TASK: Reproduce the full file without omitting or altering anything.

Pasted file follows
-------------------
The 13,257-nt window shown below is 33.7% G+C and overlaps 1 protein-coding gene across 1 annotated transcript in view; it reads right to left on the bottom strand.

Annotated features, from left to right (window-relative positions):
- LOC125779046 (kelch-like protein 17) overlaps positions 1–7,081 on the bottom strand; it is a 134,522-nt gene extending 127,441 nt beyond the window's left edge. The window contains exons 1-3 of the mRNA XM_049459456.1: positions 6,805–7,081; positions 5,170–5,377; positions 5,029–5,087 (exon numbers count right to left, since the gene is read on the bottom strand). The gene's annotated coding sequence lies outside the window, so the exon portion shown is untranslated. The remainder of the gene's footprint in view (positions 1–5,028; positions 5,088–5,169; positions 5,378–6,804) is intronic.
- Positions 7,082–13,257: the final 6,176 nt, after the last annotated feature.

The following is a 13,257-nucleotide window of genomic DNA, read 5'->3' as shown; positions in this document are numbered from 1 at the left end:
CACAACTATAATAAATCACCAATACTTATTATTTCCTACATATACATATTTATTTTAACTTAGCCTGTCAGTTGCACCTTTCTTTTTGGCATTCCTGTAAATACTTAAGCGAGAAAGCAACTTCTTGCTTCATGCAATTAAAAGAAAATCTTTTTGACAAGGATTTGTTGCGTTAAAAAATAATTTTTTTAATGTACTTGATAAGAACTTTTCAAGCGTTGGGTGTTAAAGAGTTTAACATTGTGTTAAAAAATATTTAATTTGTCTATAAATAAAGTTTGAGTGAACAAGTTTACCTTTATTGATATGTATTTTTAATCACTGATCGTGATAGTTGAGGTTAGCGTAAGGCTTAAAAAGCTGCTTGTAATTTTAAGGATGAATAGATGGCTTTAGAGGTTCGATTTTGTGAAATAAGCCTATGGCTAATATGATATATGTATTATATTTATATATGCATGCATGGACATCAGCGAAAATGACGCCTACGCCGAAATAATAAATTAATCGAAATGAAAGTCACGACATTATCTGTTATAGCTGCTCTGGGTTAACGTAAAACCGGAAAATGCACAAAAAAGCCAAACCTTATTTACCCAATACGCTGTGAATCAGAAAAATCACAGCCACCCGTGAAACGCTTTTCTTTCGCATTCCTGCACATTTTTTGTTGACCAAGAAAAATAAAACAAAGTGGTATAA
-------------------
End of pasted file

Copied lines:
The 13,257-nt window shown below is 33.7% G+C and overlaps 1 protein-coding gene across 1 annotated transcript in view; it reads right to left on the bottom strand.

Annotated features, from left to right (window-relative positions):
- LOC125779046 (kelch-like protein 17) overlaps positions 1–7,081 on the bottom strand; it is a 134,522-nt gene extending 127,441 nt beyond the window's left edge. The window contains exons 1-3 of the mRNA XM_049459456.1: positions 6,805–7,081; positions 5,170–5,377; positions 5,029–5,087 (exon numbers count right to left, since the gene is read on the bottom strand). The gene's annotated coding sequence lies outside the window, so the exon portion shown is untranslated. The remainder of the gene's footprint in view (positions 1–5,028; positions 5,088–5,169; positions 5,378–6,804) is intronic.
- Positions 7,082–13,257: the final 6,176 nt, after the last annotated feature.

The following is a 13,257-nucleotide window of genomic DNA, read 5'->3' as shown; positions in this document are numbered from 1 at the left end:
CACAACTATAATAAATCACCAATACTTATTATTTCCTACATATACATATTTATTTTAACTTAGCCTGTCAGTTGCACCTTTCTTTTTGGCATTCCTGTAAATACTTAAGCGAGAAAGCAACTTCTTGCTTCATGCAATTAAAAGAAAATCTTTTTGACAAGGATTTGTTGCGTTAAAAAATAATTTTTTTAATGTACTTGATAAGAACTTTTCAAGCGTTGGGTGTTAAAGAGTTTAACATTGTGTTAAAAAATATTTAATTTGTCTATAAATAAAGTTTGAGTGAACAAGTTTACCTTTATTGATATGTATTTTTAATCACTGATCGTGATAGTTGAGGTTAGCGTAAGGCTTAAAAAGCTGCTTGTAATTTTAAGGATGAATAGATGGCTTTAGAGGTTCGATTTTGTGAAATAAGCCTATGGCTAATATGATATATGTATTATATTTATATATGCATGCATGGACATCAGCGAAAATGACGCCTACGCCGAAATAATAAATTAATCGAAATGAAAGTCACGACATTATCTGTTATAGCTGCTCTGGGTTAACGTAAAACCGGAAAATGCACAAAAAAGCCAAACCTTATTTACCCAATACGCTGTGAATCAGAAAAATCACAGCCACCCGTGAAACGCTTTTCTTTCGCATTCCTGCACATTTTTTGTTGACCAAGAAAAATAAAACAAAGTGGTATAA